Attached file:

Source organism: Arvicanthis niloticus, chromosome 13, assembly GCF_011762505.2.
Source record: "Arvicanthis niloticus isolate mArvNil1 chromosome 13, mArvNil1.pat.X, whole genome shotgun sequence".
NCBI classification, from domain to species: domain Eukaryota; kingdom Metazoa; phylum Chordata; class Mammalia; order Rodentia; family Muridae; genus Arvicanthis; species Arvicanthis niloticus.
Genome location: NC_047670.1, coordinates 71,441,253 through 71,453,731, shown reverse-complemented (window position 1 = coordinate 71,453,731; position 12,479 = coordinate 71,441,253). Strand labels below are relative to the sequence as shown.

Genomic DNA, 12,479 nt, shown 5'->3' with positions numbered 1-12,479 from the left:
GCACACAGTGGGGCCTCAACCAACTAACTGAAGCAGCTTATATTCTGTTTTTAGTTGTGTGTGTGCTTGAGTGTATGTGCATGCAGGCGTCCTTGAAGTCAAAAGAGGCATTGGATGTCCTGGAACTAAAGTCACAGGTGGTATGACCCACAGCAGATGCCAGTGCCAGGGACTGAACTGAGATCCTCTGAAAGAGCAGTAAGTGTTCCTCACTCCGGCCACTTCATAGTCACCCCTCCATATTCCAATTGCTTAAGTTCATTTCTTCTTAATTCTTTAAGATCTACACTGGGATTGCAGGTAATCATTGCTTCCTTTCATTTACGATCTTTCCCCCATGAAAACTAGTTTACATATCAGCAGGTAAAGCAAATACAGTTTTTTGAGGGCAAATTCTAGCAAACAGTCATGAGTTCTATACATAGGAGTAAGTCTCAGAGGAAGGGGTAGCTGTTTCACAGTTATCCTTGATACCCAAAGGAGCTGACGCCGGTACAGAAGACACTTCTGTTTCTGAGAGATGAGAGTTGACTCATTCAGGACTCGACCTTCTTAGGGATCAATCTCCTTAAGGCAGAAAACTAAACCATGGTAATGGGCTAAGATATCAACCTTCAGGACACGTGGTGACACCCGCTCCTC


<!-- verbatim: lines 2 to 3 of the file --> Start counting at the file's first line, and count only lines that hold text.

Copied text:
Source record: "Arvicanthis niloticus isolate mArvNil1 chromosome 13, mArvNil1.pat.X, whole genome shotgun sequence".
NCBI classification, from domain to species: domain Eukaryota; kingdom Metazoa; phylum Chordata; class Mammalia; order Rodentia; family Muridae; genus Arvicanthis; species Arvicanthis niloticus.